I finally convinced the pediatrician that there is something wrong with the way Ella sleeps, or doesn't sleep. Something abnormal and weird. She has pretty crazy twitches while she sleeps. She can't get to sleep. She can't stay asleep. Sometimes she is up at 3 am-- for the DAY! It's not that she's trying to be pesky. She tries so hard to fall back to sleep but she just can't sometimes. She's chronically fatigued. She is frequently irritable and tearful and clingy and anxious- things that weren't part of her personality before. Her sensory issues are magnified and troublesome to her. We need some help. Everything I've tried isn't working.

There have been amazing things we've tried along the way. Ella hasn't slept well for several years, so we've tried a LOT of things. Our OT has given us such incredible things to try. We've done energy work with Ella. I've tried using essential oils. She still gets brushed, which helps her overall mood a lot. We do baths in Himalayan pink bath salts, which are supposed to help clear negative energy. We do tapping, or EFT. Of course we have a bedtime routine. And we've used a weighted blanket. We've tried so many things. Nothing helps.

I'm always honest with my kids about doctor's appointments. They know that if they ask if something will hurt, I will tell them the truth. Sometimes I want to just lie and say "Nope! Nothing will hurt!" as I'm trying to wrangle eight little arms into coats and herd eight little legs out the door and four little butts into carseats. I know if I lie things would go smoother, at least until we get to the doctor's office. I know if I lie, I won't have to stuff a hysterical child, or four, into the car and make them promise they will not unbuckle themselves while en route to the dreaded appointment. But I made myself and my kids a promise- that I will be honest with them about appointments and pain. They all have so many appointments of so many kinds, I feel like it's only fair to them to give them honesty so they know what will happen at any given appointment.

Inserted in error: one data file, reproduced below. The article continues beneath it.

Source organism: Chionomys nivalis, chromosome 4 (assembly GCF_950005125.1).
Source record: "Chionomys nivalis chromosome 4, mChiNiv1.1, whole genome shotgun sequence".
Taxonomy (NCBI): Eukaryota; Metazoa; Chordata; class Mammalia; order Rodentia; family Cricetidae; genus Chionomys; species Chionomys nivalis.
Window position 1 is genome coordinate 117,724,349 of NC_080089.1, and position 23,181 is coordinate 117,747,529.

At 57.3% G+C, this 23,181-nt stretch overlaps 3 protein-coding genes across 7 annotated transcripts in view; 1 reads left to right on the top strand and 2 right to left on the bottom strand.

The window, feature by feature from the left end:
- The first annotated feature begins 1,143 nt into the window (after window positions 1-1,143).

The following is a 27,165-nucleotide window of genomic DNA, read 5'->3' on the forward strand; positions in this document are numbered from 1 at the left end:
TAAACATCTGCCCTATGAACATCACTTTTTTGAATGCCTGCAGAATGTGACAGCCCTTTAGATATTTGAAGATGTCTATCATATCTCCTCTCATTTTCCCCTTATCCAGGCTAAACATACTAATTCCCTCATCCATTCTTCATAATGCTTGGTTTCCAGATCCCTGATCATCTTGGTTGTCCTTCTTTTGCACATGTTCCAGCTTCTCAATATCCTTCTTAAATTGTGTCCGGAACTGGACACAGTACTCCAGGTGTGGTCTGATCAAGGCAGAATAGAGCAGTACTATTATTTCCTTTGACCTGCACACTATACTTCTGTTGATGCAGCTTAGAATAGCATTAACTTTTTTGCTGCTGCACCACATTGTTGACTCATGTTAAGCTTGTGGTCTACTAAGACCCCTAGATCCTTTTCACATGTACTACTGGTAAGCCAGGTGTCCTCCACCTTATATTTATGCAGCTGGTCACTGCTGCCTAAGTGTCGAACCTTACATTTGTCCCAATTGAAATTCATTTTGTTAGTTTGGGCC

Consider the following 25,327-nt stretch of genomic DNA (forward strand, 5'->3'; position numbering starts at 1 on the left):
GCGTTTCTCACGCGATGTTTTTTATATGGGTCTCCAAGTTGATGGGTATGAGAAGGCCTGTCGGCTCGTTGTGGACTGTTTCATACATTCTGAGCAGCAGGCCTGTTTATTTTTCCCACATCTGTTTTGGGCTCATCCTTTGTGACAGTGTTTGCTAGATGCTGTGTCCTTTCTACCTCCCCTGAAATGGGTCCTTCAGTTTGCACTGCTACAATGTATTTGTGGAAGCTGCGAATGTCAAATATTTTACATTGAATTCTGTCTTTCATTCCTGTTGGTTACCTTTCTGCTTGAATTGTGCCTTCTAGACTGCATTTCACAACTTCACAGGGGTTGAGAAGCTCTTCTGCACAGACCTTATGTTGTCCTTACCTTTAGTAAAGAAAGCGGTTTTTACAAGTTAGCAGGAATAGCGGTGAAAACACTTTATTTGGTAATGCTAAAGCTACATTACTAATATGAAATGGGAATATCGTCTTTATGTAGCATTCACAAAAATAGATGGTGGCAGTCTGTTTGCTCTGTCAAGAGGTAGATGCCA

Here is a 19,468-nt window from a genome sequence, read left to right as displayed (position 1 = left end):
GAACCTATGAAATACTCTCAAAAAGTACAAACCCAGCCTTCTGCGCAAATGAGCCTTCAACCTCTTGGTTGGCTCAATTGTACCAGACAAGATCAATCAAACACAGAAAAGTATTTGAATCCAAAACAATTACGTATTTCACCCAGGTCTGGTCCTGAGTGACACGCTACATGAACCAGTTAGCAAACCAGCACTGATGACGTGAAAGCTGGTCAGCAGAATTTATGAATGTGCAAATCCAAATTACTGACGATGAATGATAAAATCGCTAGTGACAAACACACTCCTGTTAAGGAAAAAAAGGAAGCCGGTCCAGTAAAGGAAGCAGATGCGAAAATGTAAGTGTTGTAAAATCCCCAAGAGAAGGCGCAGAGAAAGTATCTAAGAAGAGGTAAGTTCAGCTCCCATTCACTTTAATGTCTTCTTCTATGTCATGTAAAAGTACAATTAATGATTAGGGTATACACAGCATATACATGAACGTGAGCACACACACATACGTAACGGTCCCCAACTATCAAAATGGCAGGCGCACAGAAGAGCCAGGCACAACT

So Ella asked if anything would hurt at this sleep study appointment. I looked her in the eyes, and I told her nothing will hurt. They will stick silly wires all over you, and then the two of us get to have a Girl's Sleepover at a special hotel room. It'll be weird, but nothing will hurt. 

Even though Ella is young, she knows I tell her the truth. So she believed me. As the technicians were putting sticky stuff and wires all over little Ella, I could see the struggle in her eyes. She was scared, but she believed me that nothing would hurt her. She didn't cry even once! I was so amazed and proud of her.

Sticking all those wires to her was quite an ordeal, and by the time they were done it was almost 10pm. Ella was tired. She laid down and the techs talked to us from behind their magic wall. We had a tech who was training and her supervisor. The tech who was training told Ella she was going to give her some directions to follow. The tech said "Look to the left without moving your head." Uh, she's four. Maybe some 4-year-olds could easily do what the tech said, but at 10 pm when you're freaked out and tired, and the stranger behind the wall is talking really fast and you're in a weird hotel room, that's too much to process. So I translated for Ella. "Don't move your head, and move just your eyeballs to look at the door" I said. The training tech said she had never had a patient this young, and that was a little bit obvious. The crazy thing was she never got the hang of talking to a little one. I think that tech needs a little more training. 

After the techs left us alone, we read a couple books and Ella fell asleep in no time. She did everything normally, which I was glad of. She jerked her limbs. She twitched like crazy. She woke up during the night. She fell back to sleep.

At 5am, the training tech came in and said loudly "Good morning! Can I turn on this light?" And she flipped the switch to turn on the fluorescent overhead lights. I covered Ella's eyes so she wouldn't be blinded. The supervisor came in and exclaimed "What are you doing? Are you trying to kill them??" He flipped off the horrible lights and turned on a lamp. Sheesh. A little more training is definitely needed. They took all the wires off Ella and we were on our way. We stopped for a donut on the way home. We deserved it. Ella was tired but I was EXHAUSTED. I didn't sleep much, worrying about Ella all night.